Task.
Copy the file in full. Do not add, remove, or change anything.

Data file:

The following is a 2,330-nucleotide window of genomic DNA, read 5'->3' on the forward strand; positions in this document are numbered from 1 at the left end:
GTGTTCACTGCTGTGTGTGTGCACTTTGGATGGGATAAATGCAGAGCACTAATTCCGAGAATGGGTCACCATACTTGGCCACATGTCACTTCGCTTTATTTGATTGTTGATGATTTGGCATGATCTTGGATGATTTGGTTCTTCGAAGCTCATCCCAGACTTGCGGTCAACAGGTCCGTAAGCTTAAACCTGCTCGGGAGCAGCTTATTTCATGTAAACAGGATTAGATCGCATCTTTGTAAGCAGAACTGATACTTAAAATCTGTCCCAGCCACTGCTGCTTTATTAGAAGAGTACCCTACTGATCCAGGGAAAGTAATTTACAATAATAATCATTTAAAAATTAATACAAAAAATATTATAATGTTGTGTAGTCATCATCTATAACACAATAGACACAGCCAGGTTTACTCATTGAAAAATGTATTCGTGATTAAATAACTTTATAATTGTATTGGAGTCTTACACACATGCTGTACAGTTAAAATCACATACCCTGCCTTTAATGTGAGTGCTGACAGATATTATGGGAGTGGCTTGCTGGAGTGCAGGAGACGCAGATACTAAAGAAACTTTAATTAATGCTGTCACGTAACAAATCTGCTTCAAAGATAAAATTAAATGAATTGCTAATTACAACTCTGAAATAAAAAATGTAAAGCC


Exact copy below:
The following is a 2,330-nucleotide window of genomic DNA, read 5'->3' on the forward strand; positions in this document are numbered from 1 at the left end:
GTGTTCACTGCTGTGTGTGTGCACTTTGGATGGGATAAATGCAGAGCACTAATTCCGAGAATGGGTCACCATACTTGGCCACATGTCACTTCGCTTTATTTGATTGTTGATGATTTGGCATGATCTTGGATGATTTGGTTCTTCGAAGCTCATCCCAGACTTGCGGTCAACAGGTCCGTAAGCTTAAACCTGCTCGGGAGCAGCTTATTTCATGTAAACAGGATTAGATCGCATCTTTGTAAGCAGAACTGATACTTAAAATCTGTCCCAGCCACTGCTGCTTTATTAGAAGAGTACCCTACTGATCCAGGGAAAGTAATTTACAATAATAATCATTTAAAAATTAATACAAAAAATATTATAATGTTGTGTAGTCATCATCTATAACACAATAGACACAGCCAGGTTTACTCATTGAAAAATGTATTCGTGATTAAATAACTTTATAATTGTATTGGAGTCTTACACACATGCTGTACAGTTAAAATCACATACCCTGCCTTTAATGTGAGTGCTGACAGATATTATGGGAGTGGCTTGCTGGAGTGCAGGAGACGCAGATACTAAAGAAACTTTAATTAATGCTGTCACGTAACAAATCTGCTTCAAAGATAAAATTAAATGAATTGCTAATTACAACTCTGAAATAAAAAATGTAAAGCC